Last Updated on December 19, 2022
Creeping buttercups have a delightful presence. Their long stalks and numerous yellow flowers can give your garden a wind-swept meadow atmosphere. With the correct care, this plant can provide you with months of sunny beauty. However, there is a caveat. These flowers require a level of supervision to prevent them from turning into a rampant weed!
Table of Contents
Origins and Appearance
The plant is native to Europe, Africa, western and northern Asia, the Azores, and the Madeira Islands.
The slow-growing buttercup earned its name because of one distinctive feature – the plethora of creeping runners. The plant uses these vine-like tendrils to propagate itself. You will often see several runners spreading out from a large buttercup plant and starting new baby plants around it.
Stems can reach one foot tall. Sprouting from the stem are dark green leaves that are divided into toothed leaflets. From March to August, the plant is truly lovely. During this period flowers appear in abundance. They are glossy, bright yellow blooms with up to 10 petals (although the average you can expect is 5!).
Despite their beauty, creeping buttercups are seen as an invasive species in some parts of the world. They can quickly overrun meadows, gardens and grazing fields. That being said, this aggressive growth and resistant qualities make the creeping buttercup a great choice if you are looking to cover a piece of barren land with an attractive, low-growing plant that can handle tough conditions.
By now, you already know that this buttercup species is a tough cookie! Most of the time, when it comes to temperature, you can also expect low maintenance. However, while this is a hardy outdoors plant that does not always require coddling, there are a few things to keep in mind.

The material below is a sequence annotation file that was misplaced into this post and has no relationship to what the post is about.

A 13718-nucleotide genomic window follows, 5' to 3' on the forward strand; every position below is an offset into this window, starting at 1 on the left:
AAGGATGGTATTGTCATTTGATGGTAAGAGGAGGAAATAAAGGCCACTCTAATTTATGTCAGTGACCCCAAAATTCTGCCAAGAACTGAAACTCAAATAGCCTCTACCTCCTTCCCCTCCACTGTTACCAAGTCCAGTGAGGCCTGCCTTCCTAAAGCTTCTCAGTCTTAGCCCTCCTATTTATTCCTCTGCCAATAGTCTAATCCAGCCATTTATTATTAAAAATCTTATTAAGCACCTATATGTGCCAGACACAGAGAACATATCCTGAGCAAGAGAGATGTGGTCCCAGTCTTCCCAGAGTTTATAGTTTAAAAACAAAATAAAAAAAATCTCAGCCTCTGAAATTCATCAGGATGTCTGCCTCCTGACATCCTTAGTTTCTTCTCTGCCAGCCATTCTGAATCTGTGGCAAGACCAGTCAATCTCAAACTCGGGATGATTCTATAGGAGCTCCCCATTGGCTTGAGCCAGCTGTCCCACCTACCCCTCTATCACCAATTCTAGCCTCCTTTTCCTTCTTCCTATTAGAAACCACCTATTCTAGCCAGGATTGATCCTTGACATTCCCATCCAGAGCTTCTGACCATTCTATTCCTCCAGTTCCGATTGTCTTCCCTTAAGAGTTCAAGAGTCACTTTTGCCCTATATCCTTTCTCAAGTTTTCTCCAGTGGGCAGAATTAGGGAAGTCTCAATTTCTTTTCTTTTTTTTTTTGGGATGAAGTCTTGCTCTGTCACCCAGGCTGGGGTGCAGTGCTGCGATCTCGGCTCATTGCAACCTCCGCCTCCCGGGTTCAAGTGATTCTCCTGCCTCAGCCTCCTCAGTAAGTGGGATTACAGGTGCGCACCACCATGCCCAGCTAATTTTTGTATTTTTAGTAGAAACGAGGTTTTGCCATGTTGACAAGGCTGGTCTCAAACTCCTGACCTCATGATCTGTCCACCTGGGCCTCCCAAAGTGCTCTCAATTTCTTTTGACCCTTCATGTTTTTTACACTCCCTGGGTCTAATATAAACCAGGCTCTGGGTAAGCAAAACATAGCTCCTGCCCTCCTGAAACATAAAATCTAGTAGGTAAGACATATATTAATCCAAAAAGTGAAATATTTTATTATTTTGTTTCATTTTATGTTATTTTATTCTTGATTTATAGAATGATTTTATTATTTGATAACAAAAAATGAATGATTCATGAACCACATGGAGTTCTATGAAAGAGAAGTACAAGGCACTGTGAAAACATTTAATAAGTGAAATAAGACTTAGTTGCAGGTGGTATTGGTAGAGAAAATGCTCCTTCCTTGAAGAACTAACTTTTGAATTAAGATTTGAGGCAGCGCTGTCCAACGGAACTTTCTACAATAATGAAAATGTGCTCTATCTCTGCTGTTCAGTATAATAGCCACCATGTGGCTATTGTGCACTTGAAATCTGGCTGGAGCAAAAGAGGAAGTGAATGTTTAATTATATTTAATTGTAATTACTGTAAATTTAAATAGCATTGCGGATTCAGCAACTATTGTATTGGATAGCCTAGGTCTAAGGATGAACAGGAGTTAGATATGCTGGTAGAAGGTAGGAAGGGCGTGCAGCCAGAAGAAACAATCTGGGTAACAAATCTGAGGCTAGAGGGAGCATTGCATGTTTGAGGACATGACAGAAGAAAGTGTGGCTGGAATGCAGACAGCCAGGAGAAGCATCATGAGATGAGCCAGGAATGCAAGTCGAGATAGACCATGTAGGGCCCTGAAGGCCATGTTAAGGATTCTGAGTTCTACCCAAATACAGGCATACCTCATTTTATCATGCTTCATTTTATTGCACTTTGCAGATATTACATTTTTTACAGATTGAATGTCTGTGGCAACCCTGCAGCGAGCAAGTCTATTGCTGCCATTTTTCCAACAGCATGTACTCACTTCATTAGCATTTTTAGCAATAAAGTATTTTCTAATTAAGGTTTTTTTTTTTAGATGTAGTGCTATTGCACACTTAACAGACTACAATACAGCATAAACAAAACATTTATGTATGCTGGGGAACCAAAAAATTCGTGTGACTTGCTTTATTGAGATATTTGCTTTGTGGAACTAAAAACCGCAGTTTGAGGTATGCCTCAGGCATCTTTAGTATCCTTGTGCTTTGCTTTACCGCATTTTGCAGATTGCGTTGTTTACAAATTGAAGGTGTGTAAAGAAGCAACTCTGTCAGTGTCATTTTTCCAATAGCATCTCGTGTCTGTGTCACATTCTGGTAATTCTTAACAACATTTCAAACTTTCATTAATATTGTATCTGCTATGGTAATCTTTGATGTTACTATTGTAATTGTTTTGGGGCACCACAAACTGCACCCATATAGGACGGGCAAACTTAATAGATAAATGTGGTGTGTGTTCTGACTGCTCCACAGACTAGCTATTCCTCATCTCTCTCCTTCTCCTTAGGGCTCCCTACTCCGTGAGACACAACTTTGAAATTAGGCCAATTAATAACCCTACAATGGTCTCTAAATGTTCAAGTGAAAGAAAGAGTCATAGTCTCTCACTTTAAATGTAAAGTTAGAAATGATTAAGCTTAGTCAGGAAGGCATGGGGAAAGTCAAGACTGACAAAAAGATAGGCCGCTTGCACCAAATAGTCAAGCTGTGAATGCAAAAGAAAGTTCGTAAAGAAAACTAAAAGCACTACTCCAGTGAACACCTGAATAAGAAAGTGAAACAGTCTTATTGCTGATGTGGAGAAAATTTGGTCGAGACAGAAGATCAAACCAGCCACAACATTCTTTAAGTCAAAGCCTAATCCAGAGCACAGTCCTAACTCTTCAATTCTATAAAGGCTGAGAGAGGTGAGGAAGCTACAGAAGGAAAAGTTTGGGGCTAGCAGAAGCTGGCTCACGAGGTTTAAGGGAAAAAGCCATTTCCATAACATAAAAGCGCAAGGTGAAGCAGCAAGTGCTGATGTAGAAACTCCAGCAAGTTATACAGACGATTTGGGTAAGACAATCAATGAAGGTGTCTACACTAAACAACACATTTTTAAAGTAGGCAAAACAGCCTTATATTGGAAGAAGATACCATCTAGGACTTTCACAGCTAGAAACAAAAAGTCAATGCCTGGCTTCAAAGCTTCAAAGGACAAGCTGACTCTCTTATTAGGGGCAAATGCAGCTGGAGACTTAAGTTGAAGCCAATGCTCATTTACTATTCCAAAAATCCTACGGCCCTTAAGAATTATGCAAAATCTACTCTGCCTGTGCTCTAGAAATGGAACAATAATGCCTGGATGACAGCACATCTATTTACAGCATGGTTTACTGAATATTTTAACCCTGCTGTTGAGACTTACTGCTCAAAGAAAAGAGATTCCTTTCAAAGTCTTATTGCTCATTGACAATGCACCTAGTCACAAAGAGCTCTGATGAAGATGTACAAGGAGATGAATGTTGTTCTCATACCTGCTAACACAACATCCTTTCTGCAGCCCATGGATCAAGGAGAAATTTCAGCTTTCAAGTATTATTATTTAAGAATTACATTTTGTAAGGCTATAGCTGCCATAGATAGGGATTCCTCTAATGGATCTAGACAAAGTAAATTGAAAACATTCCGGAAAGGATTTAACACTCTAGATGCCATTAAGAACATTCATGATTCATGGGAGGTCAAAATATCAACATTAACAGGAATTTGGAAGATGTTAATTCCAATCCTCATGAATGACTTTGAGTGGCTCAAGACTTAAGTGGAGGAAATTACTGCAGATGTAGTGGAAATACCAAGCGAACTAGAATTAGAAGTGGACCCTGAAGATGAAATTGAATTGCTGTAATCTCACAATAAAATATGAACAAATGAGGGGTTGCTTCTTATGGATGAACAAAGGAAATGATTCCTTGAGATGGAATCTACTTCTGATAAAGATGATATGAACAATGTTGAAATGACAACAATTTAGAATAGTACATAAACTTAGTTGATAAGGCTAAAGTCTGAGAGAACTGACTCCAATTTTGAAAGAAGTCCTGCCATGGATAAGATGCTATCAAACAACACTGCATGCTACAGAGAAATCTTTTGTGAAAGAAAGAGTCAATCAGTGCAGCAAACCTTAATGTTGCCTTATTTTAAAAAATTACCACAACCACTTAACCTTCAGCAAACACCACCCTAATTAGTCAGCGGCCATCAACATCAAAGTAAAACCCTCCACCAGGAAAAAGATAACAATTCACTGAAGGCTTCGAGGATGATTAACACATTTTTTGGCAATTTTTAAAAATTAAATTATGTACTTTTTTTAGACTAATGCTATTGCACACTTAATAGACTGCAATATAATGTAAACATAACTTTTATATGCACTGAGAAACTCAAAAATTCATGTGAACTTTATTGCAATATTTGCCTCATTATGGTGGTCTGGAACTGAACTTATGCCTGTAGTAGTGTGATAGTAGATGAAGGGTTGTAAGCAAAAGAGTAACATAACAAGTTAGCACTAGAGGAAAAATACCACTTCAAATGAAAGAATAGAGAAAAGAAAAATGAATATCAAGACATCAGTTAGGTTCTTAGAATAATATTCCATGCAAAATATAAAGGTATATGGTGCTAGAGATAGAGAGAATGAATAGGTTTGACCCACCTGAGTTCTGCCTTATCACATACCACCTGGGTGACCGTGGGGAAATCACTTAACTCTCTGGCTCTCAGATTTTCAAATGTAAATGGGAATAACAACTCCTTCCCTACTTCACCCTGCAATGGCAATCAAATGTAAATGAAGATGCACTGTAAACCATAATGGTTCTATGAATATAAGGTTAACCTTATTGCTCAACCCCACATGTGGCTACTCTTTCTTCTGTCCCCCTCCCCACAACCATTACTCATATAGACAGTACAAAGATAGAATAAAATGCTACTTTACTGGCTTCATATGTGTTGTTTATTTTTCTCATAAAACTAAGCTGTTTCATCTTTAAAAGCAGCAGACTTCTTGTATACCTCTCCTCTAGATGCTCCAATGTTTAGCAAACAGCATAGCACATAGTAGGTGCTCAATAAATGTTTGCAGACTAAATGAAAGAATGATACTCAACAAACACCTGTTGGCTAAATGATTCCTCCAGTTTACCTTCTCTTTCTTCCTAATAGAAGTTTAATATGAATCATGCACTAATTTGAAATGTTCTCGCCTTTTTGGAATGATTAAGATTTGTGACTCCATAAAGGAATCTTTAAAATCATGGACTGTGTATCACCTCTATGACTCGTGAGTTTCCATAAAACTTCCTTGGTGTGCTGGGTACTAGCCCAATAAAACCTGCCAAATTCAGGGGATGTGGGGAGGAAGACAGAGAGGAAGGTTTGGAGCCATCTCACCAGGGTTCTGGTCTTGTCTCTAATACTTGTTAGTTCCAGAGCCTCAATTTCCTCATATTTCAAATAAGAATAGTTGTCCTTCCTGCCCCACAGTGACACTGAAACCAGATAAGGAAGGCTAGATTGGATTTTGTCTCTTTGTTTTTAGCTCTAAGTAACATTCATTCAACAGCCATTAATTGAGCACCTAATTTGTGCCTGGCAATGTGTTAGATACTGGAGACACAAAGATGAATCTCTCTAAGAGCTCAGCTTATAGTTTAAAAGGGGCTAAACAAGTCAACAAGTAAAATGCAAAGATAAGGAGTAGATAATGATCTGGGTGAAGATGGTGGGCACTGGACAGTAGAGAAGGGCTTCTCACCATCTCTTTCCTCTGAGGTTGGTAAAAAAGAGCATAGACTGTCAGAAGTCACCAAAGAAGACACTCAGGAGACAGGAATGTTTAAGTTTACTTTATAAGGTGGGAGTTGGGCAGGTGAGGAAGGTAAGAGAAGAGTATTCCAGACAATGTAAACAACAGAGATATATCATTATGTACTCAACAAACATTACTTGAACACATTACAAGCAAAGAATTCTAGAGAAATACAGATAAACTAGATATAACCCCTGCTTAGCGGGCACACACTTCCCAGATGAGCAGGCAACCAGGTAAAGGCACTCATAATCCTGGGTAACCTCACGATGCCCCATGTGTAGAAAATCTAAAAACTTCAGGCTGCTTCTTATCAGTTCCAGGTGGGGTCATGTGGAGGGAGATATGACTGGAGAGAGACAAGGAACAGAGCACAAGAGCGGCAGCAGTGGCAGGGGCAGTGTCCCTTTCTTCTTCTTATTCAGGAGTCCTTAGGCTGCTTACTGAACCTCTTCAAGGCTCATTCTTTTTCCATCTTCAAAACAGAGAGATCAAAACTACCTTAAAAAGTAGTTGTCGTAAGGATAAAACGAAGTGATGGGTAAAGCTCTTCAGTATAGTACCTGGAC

1. Seedlings Need Love
If you want a healthy crop of buttercups year after year, the seedlings need special attention. Keep the soil’s temperature between 50-55°F/10-13°C (at the very least) and they will reward you with healthy, lush adult plants.
2. The Right Warmth for More Flowers
Can’t get enough of these pretty blooms? There is a way to help your plant to produce more flowers. Creeping buttercups tend to flower more when they are held in areas where the temperatures can reach between 55-60°F/13-15°C (during the day) and 40-50°F/4-10°C (during the night).
3. There is a Harmful Low
Anything below 50°F/10°C will cause the plants to become stringy or dormant. There will be no flowers and the plant will look really unattractive and even unhealthy. Creeping buttercups adore sunlight and will do poorly when you place it in a low-light or chilly location.
Watering and Feeding
A patch of creeping buttercups can survive in an area with mild to above average rain – without needing any additional watering from you. The only time when the plants need a helping hand is during dry times like drought or seriously hot days. A good watering will then put the magic back into their petals! Overwatering is also not recommended.
Feeding these buttercups are as easy as their watering needs. In most fields, creeping buttercups grow just fine without any form of fertilizer. But if you added your plants to your garden to cover a barren patch of land, work a general fertilizer into the soil in the spring. During the growing seasons, repeat once per month. This will ensure a lovely crop of blooms.
Soil and Repotting
Creeping buttercups like well-draining soil. Clay or other tightly-compacted soil is never a healthy choice for this hardy plant, which might not flourish to its full potential. If you are planning to keep a small plant as a pot plant, then any good-quality potting soil is a great choice. As long as it is well-draining, you can choose any bag at your local garden shop.
But if you are worried about when to re-pot your creeping buttercup, there is good news. This is a slow-growing plant that won’t need a bigger pot every other month! You will know when the time has arrived when one of two things happen.